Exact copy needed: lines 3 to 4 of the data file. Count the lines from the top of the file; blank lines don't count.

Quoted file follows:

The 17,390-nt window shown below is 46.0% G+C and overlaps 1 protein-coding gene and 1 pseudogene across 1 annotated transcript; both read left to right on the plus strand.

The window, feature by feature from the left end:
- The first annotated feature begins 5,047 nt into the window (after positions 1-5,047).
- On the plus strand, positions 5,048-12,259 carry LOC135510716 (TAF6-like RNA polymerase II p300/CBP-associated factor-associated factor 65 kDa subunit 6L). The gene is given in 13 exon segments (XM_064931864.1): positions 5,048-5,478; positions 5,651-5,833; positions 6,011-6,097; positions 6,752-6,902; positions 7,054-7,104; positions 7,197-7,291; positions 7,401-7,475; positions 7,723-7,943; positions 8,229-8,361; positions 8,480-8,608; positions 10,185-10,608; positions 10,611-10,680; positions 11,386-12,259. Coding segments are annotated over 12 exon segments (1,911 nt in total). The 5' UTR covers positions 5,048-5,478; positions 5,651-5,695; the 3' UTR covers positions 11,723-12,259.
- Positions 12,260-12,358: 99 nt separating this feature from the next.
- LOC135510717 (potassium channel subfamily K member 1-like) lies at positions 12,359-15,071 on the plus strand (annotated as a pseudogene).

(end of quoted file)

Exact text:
- The first annotated feature begins 5,047 nt into the window (after positions 1-5,047).
- On the plus strand, positions 5,048-12,259 carry LOC135510716 (TAF6-like RNA polymerase II p300/CBP-associated factor-associated factor 65 kDa subunit 6L). The gene is given in 13 exon segments (XM_064931864.1): positions 5,048-5,478; positions 5,651-5,833; positions 6,011-6,097; positions 6,752-6,902; positions 7,054-7,104; positions 7,197-7,291; positions 7,401-7,475; positions 7,723-7,943; positions 8,229-8,361; positions 8,480-8,608; positions 10,185-10,608; positions 10,611-10,680; positions 11,386-12,259. Coding segments are annotated over 12 exon segments (1,911 nt in total). The 5' UTR covers positions 5,048-5,478; positions 5,651-5,695; the 3' UTR covers positions 11,723-12,259.